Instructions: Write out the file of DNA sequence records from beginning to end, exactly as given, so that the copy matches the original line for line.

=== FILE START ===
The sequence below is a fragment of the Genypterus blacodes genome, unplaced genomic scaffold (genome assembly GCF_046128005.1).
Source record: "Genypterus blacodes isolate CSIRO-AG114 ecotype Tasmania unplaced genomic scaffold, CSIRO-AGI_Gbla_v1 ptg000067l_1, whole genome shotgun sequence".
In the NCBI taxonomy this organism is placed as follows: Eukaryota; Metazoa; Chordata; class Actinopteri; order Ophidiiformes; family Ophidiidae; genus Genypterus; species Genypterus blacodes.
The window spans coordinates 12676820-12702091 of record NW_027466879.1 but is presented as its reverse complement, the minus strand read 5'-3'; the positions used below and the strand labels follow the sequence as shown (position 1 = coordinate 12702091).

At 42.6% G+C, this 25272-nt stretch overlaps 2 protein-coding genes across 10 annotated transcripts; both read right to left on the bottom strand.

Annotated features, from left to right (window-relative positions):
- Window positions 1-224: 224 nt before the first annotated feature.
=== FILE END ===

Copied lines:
The sequence below is a fragment of the Genypterus blacodes genome, unplaced genomic scaffold (genome assembly GCF_046128005.1).
Source record: "Genypterus blacodes isolate CSIRO-AG114 ecotype Tasmania unplaced genomic scaffold, CSIRO-AGI_Gbla_v1 ptg000067l_1, whole genome shotgun sequence".
In the NCBI taxonomy this organism is placed as follows: Eukaryota; Metazoa; Chordata; class Actinopteri; order Ophidiiformes; family Ophidiidae; genus Genypterus; species Genypterus blacodes.
The window spans coordinates 12676820-12702091 of record NW_027466879.1 but is presented as its reverse complement, the minus strand read 5'-3'; the positions used below and the strand labels follow the sequence as shown (position 1 = coordinate 12702091).

At 42.6% G+C, this 25272-nt stretch overlaps 2 protein-coding genes across 10 annotated transcripts; both read right to left on the bottom strand.

Annotated features, from left to right (window-relative positions):
- Window positions 1-224: 224 nt before the first annotated feature.